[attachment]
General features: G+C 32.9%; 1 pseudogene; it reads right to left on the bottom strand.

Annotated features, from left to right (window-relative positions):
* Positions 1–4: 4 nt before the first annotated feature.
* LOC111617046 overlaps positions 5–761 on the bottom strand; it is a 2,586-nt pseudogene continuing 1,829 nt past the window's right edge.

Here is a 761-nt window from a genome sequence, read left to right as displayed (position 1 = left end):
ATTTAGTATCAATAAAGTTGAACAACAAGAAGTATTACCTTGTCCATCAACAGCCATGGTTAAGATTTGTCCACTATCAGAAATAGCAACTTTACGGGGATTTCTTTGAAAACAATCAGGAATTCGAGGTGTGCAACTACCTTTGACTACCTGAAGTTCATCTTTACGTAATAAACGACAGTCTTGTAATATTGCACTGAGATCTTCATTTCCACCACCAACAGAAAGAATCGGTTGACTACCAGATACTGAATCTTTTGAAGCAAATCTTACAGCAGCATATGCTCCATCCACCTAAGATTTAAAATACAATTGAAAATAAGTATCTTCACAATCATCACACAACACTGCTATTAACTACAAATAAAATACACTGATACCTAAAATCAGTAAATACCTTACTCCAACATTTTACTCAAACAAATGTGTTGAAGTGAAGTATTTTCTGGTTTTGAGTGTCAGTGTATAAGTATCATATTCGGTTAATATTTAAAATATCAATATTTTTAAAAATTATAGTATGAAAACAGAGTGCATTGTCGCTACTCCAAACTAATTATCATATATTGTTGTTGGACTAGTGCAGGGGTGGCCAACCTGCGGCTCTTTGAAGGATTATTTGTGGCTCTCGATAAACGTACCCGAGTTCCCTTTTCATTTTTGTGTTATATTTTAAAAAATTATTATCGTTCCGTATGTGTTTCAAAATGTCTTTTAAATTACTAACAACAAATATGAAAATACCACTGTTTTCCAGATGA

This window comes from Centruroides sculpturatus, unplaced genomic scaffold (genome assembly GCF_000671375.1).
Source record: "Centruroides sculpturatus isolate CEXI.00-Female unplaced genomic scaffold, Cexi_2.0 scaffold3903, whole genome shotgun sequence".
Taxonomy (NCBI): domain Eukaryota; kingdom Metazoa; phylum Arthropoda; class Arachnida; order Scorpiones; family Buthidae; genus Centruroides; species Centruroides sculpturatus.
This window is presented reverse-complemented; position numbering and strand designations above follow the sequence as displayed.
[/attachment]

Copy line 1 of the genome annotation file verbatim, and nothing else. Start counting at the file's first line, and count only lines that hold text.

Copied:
General features: G+C 32.9%; 1 pseudogene; it reads right to left on the bottom strand.